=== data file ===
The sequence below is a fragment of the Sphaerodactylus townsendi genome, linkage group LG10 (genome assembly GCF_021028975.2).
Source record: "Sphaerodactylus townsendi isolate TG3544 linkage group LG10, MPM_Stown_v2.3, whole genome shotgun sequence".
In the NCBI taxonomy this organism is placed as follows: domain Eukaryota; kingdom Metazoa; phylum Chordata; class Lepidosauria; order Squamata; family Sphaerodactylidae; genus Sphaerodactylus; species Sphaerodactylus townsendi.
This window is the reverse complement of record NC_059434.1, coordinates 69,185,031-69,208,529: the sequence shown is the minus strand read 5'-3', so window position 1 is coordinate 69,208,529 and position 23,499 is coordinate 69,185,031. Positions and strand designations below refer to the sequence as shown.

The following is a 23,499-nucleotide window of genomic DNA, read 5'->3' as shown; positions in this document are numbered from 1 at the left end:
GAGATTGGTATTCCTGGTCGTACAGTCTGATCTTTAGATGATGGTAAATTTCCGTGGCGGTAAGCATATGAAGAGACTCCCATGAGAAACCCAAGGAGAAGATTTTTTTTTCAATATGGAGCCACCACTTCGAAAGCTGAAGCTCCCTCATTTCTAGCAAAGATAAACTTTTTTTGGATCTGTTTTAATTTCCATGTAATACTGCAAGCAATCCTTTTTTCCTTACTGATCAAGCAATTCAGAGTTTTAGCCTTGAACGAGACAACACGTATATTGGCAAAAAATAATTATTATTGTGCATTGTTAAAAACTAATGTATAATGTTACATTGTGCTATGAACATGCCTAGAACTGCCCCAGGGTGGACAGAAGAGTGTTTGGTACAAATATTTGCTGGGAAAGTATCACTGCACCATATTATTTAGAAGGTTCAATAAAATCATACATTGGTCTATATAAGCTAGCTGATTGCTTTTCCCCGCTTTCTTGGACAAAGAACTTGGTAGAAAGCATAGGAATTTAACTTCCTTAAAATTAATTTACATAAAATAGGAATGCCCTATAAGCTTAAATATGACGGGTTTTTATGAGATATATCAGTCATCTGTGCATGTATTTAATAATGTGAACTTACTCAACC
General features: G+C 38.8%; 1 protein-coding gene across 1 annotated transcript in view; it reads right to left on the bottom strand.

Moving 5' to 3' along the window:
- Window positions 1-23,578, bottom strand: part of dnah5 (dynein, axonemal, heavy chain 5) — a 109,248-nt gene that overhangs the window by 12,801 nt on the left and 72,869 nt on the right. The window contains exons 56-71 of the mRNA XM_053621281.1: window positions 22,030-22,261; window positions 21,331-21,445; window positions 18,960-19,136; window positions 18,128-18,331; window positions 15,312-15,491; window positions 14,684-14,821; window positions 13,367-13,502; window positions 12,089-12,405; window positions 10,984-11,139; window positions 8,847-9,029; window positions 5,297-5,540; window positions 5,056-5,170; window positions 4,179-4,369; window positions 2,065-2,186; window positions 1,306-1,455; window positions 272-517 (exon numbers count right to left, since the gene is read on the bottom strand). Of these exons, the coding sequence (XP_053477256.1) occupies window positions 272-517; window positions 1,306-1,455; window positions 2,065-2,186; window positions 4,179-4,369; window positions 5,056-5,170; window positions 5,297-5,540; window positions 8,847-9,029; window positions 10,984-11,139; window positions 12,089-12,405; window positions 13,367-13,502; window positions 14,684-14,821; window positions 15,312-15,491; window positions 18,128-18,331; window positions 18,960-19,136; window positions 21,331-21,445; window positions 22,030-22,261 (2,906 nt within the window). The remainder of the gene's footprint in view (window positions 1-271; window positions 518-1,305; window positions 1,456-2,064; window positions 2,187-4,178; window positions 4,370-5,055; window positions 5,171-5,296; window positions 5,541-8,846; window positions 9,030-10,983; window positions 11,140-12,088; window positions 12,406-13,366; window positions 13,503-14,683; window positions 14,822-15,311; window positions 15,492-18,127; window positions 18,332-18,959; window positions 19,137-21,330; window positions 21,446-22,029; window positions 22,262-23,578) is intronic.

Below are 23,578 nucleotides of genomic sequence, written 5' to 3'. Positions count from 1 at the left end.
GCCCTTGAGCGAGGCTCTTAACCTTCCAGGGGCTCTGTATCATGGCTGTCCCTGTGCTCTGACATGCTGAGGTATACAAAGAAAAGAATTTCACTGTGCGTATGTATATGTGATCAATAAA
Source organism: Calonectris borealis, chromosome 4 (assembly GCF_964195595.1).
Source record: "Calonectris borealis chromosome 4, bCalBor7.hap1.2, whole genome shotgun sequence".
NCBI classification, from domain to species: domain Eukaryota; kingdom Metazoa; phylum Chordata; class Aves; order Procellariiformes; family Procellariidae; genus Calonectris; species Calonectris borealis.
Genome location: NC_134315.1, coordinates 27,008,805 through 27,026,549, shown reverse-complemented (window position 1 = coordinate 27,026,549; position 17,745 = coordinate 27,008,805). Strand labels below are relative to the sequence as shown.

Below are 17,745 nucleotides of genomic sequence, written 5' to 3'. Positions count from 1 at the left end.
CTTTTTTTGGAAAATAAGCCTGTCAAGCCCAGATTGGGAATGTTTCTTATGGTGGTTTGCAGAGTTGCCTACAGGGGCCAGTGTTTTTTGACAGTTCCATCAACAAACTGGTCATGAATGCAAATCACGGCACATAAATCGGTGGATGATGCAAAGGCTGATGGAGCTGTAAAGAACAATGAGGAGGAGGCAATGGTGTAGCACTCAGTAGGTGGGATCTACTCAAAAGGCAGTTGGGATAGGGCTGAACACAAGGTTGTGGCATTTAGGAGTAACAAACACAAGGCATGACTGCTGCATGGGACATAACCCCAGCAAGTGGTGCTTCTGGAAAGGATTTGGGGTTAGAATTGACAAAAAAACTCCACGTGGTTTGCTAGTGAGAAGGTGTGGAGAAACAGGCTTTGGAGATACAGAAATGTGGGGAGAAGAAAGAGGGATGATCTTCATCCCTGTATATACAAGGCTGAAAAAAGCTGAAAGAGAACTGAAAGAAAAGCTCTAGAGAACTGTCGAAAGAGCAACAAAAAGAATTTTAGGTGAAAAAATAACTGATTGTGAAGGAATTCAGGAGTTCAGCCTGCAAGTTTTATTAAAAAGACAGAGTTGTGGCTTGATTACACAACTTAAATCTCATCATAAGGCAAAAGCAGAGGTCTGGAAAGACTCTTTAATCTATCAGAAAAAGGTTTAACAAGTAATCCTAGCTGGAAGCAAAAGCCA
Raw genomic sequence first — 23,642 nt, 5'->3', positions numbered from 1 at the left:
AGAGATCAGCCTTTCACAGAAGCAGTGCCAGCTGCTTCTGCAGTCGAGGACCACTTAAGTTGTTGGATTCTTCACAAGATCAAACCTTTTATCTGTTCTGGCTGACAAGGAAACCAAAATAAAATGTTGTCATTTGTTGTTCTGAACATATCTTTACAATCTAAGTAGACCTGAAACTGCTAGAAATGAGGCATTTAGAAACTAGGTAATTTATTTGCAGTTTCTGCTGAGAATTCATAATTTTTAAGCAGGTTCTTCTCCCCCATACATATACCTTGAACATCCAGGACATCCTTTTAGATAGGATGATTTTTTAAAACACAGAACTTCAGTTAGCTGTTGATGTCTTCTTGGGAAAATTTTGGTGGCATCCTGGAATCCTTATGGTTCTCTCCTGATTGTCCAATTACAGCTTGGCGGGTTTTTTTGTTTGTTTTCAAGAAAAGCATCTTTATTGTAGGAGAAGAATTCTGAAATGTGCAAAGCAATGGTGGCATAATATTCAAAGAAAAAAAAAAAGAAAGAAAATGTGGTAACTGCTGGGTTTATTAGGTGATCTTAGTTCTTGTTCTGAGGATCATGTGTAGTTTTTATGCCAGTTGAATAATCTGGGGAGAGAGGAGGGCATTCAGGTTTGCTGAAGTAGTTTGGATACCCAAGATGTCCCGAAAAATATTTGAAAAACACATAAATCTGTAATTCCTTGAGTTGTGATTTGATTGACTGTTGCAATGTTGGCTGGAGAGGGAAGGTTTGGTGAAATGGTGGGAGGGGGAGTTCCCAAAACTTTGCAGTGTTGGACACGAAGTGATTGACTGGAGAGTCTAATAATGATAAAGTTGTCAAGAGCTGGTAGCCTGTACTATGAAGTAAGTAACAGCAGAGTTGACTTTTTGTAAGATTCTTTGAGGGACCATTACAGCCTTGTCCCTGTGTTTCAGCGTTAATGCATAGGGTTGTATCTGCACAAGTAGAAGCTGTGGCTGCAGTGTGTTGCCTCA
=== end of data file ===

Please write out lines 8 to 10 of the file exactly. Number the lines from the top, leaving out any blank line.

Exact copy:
Moving 5' to 3' along the window:
- Window positions 1-23,578, bottom strand: part of dnah5 (dynein, axonemal, heavy chain 5) — a 109,248-nt gene that overhangs the window by 12,801 nt on the left and 72,869 nt on the right. The window contains exons 56-71 of the mRNA XM_053621281.1: window positions 22,030-22,261; window positions 21,331-21,445; window positions 18,960-19,136; window positions 18,128-18,331; window positions 15,312-15,491; window positions 14,684-14,821; window positions 13,367-13,502; window positions 12,089-12,405; window positions 10,984-11,139; window positions 8,847-9,029; window positions 5,297-5,540; window positions 5,056-5,170; window positions 4,179-4,369; window positions 2,065-2,186; window positions 1,306-1,455; window positions 272-517 (exon numbers count right to left, since the gene is read on the bottom strand). Of these exons, the coding sequence (XP_053477256.1) occupies window positions 272-517; window positions 1,306-1,455; window positions 2,065-2,186; window positions 4,179-4,369; window positions 5,056-5,170; window positions 5,297-5,540; window positions 8,847-9,029; window positions 10,984-11,139; window positions 12,089-12,405; window positions 13,367-13,502; window positions 14,684-14,821; window positions 15,312-15,491; window positions 18,128-18,331; window positions 18,960-19,136; window positions 21,331-21,445; window positions 22,030-22,261 (2,906 nt within the window). The remainder of the gene's footprint in view (window positions 1-271; window positions 518-1,305; window positions 1,456-2,064; window positions 2,187-4,178; window positions 4,370-5,055; window positions 5,171-5,296; window positions 5,541-8,846; window positions 9,030-10,983; window positions 11,140-12,088; window positions 12,406-13,366; window positions 13,503-14,683; window positions 14,822-15,311; window positions 15,492-18,127; window positions 18,332-18,959; window positions 19,137-21,330; window positions 21,446-22,029; window positions 22,262-23,578) is intronic.

Below are 23,578 nucleotides of genomic sequence, written 5' to 3'. Positions count from 1 at the left end.